Dragon Racing’s Oriol Servia took pole after e-Dams’ Nicolas Prost set the fastest time, but took his ten-place penalty to start 11th. It makes sense Servia would do well; the Putrajaya street circuit felt very similar to any number of street circuits that Servia and the Dragon team would have run on in Indycar. It’s one a lot of the grid admitted had much more character than Beijing; wide enough for overtaking, but tight and bumpy enough to present a real challenge (the turn 10 hairpin was tight, but the feared gridlock didn’t happen). For a temporary circuit, the facilities were very impressive, especially compared to Beijing’s marquees. I’ll admit I was expecting a few more spectators, considering how Formula E is trying to make the series accessible; this is perhaps an unfair expectation of something so new, and there were people stood watching at most points on the track, but the grandstands on the main straight did look quite sparse. It’s a shame, only because the race itself was action-packed, if scrappy at times.
Come the race, poleman Servia could only finish 7th after lots of battling, including being crucially passed following a safety car period by emphatic race winner Sam Bird. Regularly two seconds a lap faster than anyone else in the early stages, the British Virgin Racing driver can be said to have managed the car and circuit better than anyone else, and was my driver of the day. But his dominant pace may have been belied by other drivers’ need to race through from the back. Lucas Di Grassi and Sebastien Buemi’s charges from 18th and 19th to 2nd and 3rd were the race’s other big story. Both avoided trouble and had excellent pace, and if e-Dams and Audi Sport ABT hadn’t suffered issues in qualifying we might have seen a huge battle for the lead. But it’s a big recovery from Di Grassi, who currently leads the standings by three points from Bird, and Buemi needed that result after all of his misfortune. Impressive as they’ve all been, I’m not marking anyone as title contenders just yet; only Bird and Di Grassi have two great results so far, and with races as dramatic as they are there’s got to be more twists coming in an exclusively street-circuit calendar.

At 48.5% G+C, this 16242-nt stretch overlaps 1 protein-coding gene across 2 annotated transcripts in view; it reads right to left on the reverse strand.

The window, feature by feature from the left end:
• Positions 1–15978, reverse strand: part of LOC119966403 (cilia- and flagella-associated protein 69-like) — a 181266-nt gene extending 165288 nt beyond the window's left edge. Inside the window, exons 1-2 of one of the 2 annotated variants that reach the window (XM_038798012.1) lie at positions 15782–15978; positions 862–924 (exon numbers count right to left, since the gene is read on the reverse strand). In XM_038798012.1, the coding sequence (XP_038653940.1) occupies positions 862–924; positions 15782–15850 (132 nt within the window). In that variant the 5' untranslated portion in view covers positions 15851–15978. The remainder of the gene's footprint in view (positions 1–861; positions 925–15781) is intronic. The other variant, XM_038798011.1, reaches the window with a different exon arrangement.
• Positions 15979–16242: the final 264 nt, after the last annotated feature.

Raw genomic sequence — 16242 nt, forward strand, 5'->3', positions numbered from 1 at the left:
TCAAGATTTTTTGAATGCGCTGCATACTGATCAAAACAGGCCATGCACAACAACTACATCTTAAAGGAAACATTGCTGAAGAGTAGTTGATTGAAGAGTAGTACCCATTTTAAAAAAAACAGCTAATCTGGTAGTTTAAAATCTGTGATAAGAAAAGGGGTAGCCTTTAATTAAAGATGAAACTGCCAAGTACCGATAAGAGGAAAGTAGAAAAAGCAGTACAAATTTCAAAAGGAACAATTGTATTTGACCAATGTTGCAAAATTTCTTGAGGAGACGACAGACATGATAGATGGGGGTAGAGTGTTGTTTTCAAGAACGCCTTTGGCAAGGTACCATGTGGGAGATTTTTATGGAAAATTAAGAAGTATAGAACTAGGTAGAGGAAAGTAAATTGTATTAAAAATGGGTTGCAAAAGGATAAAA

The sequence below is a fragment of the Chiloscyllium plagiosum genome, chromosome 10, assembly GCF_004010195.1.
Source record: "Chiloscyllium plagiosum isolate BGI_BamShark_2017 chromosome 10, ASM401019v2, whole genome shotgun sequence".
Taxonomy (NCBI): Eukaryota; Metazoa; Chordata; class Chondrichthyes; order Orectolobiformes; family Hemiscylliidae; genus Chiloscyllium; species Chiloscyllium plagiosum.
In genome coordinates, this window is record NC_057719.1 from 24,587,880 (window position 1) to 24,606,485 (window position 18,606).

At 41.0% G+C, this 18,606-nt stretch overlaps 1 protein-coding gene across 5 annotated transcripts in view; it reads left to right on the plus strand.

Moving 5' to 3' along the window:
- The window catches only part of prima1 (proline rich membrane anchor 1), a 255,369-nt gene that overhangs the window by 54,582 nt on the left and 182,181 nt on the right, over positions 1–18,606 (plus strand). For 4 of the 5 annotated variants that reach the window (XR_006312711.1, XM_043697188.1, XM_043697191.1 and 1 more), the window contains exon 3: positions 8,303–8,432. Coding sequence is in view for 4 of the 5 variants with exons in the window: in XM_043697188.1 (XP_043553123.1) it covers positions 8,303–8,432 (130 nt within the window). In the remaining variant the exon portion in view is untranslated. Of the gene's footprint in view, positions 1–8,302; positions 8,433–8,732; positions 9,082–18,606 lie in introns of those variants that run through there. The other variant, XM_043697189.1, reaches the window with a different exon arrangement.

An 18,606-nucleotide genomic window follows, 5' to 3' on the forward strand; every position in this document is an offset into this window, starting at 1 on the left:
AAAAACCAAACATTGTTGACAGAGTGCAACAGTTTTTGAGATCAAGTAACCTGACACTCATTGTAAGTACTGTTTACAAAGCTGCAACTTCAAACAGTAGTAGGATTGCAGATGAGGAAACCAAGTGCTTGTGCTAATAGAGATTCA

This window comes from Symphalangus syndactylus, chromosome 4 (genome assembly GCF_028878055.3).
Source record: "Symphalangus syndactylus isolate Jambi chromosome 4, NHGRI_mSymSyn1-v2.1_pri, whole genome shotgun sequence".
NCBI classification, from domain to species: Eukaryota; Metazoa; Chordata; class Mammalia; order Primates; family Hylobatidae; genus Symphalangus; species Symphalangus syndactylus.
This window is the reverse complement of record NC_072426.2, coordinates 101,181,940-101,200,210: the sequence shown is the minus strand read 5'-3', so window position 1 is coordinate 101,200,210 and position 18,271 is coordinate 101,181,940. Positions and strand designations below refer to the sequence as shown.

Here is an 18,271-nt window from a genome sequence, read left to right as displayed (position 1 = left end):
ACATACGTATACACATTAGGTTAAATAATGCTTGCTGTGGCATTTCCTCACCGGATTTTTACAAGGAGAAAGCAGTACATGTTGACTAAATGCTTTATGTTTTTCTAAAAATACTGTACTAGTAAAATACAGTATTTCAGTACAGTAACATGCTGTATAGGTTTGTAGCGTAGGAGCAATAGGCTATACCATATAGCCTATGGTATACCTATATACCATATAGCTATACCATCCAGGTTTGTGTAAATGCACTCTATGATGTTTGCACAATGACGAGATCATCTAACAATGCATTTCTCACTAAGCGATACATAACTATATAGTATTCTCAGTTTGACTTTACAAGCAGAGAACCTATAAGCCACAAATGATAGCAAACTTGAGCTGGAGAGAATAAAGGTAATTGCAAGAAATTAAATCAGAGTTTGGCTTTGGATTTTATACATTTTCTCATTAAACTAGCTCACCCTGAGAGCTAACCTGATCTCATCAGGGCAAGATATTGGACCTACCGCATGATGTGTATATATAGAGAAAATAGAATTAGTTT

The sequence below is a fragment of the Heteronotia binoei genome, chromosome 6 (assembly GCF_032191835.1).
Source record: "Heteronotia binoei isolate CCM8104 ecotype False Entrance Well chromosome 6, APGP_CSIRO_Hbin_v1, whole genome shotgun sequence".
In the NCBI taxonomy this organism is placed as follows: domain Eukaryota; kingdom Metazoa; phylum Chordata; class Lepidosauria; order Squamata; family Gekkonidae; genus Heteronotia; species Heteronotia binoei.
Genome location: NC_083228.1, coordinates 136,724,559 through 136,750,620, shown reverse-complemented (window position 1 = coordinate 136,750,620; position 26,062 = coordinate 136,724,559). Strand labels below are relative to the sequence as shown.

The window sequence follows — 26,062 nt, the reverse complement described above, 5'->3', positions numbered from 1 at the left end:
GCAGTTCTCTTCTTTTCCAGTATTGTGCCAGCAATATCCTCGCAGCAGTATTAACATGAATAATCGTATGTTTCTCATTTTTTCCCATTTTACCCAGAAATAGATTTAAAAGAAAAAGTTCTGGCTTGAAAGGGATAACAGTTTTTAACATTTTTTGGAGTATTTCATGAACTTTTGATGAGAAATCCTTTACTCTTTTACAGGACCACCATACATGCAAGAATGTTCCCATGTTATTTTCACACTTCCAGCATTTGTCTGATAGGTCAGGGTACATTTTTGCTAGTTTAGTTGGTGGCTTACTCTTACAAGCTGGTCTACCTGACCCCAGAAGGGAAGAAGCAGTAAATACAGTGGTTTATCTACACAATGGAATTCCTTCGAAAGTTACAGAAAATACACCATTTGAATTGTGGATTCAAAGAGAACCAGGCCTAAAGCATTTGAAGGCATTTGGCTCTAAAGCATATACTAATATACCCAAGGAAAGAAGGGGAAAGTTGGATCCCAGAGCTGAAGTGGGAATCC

Sticking to this race, the drivers’ concerns about the new lack of a formation lap, particularly relating to the lack of brake heat, were not unfounded, but as Dario Franchitti pointed out in commentary, it’s the same for everyone else. And this time only Audi Sport ABT’s Daniel Abt had problems getting away, falling to the back and being forced into an awkward strategy of doing well over half the race in one of his allocated cars. Driving on cruise control relative to the leaders, Abt could do nothing to defend, but deserved 10th and a point for his troubles.